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Mapping How America’s Population Will Change By 2030

The coming demographic changes are enormous–as the population gets older and more diverse.

The U.S. is expected to become both older and more diverse in the coming decades, with the elderly and Hispanics in particular taking up a greater proportion of the population.

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For a sense of how things will change where you live, take a look at this interactive graphic from the Urban Institute. Choose rates for birth, death, and migration levels (low, average, and high) and map the results for 2020 and 2030. It’s pretty interesting.


It’s striking how much older some places could become, even at average birth, death, and migration rates. Take Raleigh, North Carolina. Its 65-and-over population is set to rise 151%. Or Albuquerque, New Mexico: its elderly cohort is forecast to jump 111%.

“The rates are all reasonable assumptions, based on historical trends,” says the report’s introduction. “In other words, it won’t show a future where no children are born and no one dies, but we could imagine a future where people move around more or birthrates fall by 20%. With the tool, people can explore several possible ‘what-if’ scenarios—possible futures—and see how they’ll play out across the country.”


Because Hispanics have higher birth rates than other groups today, their population is expected to grow by 30% to 40% in much of the country (represented in blue and dark blue). Only New Mexico and parts of the upper Midwest buck the trend. At the same time, the white population is expected to decline as a share of the population in most places, with the exception of the lower East Coast and the parts of the West.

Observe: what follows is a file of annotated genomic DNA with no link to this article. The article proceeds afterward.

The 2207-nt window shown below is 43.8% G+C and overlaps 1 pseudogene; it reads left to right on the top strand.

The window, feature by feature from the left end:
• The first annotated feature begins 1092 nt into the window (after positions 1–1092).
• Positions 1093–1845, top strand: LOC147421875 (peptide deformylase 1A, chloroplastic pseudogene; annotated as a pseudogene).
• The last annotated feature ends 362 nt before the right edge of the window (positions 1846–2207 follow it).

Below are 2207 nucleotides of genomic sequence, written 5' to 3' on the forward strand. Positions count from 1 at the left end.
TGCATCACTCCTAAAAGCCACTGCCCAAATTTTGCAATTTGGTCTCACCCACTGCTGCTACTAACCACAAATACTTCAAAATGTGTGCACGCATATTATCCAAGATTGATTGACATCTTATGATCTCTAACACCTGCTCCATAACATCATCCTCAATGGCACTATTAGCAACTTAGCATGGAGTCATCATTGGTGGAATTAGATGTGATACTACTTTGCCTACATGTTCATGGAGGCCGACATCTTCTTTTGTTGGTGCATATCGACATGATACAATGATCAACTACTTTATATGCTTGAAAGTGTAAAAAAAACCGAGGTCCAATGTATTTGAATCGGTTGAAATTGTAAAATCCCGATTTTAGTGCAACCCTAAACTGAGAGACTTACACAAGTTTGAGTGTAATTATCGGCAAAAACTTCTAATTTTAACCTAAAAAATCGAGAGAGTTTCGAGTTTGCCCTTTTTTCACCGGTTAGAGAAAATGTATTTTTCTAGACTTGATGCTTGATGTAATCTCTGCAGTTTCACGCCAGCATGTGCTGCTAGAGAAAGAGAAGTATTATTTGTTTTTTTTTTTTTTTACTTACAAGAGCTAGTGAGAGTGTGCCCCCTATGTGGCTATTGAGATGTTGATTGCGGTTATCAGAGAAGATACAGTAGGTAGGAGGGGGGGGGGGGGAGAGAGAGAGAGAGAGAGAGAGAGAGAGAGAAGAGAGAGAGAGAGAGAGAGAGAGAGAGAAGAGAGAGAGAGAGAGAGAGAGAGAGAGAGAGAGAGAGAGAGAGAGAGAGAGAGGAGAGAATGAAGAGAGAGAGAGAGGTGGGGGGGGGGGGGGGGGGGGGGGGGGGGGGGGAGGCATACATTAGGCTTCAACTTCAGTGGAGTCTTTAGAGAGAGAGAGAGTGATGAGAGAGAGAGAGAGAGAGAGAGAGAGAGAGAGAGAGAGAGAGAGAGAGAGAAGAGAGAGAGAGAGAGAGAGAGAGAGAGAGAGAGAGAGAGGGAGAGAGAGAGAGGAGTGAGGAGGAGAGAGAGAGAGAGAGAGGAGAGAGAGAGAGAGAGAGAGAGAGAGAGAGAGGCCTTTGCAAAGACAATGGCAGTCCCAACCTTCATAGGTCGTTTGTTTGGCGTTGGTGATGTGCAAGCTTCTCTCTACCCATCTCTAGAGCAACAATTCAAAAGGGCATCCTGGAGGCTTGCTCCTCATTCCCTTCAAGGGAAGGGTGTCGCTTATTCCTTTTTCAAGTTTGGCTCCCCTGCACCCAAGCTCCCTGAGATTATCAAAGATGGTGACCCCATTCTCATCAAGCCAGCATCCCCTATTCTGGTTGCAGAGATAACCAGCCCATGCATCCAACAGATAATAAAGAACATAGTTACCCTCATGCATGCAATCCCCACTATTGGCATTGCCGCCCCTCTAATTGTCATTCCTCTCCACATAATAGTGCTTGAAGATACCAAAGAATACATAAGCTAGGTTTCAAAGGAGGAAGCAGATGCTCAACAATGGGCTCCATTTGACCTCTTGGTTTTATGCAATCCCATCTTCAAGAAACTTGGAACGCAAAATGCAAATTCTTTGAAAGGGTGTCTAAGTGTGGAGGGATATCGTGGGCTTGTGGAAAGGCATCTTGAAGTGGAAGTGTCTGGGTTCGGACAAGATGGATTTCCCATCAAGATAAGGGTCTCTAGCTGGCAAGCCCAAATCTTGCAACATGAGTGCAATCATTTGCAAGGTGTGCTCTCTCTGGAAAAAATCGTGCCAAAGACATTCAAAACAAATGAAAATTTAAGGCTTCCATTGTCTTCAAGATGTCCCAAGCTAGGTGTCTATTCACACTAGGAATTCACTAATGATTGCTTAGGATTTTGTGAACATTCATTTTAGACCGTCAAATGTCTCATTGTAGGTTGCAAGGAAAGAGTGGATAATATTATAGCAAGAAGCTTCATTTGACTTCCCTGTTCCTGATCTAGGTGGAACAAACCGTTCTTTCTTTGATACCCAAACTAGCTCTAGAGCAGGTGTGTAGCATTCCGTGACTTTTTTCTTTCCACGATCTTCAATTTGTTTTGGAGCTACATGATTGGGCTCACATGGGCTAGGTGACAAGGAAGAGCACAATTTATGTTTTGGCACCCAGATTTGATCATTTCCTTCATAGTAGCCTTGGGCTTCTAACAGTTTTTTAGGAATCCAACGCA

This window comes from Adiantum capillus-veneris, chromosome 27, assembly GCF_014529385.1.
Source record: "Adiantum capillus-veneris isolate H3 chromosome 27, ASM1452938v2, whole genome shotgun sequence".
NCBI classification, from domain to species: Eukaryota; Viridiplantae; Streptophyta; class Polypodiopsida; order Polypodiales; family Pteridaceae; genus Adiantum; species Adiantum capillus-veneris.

The size and makeup of a regional population affects all kinds of planning decisions. Fewer people translates to less housing demand and lower revenue generation through property taxes. More people means a greater strain on transit, roads, and water resources. More elderly people means more demand for health care. And so on.

By 2030, America could be quite a different place from now, though factors like climate change, immigration policy, and health technology could yet affect how things turn out.

About the author

Ben Schiller is a New York staff writer for Fast Company. Previously, he edited a European management magazine and was a reporter in San Francisco, Prague, and Brussels.

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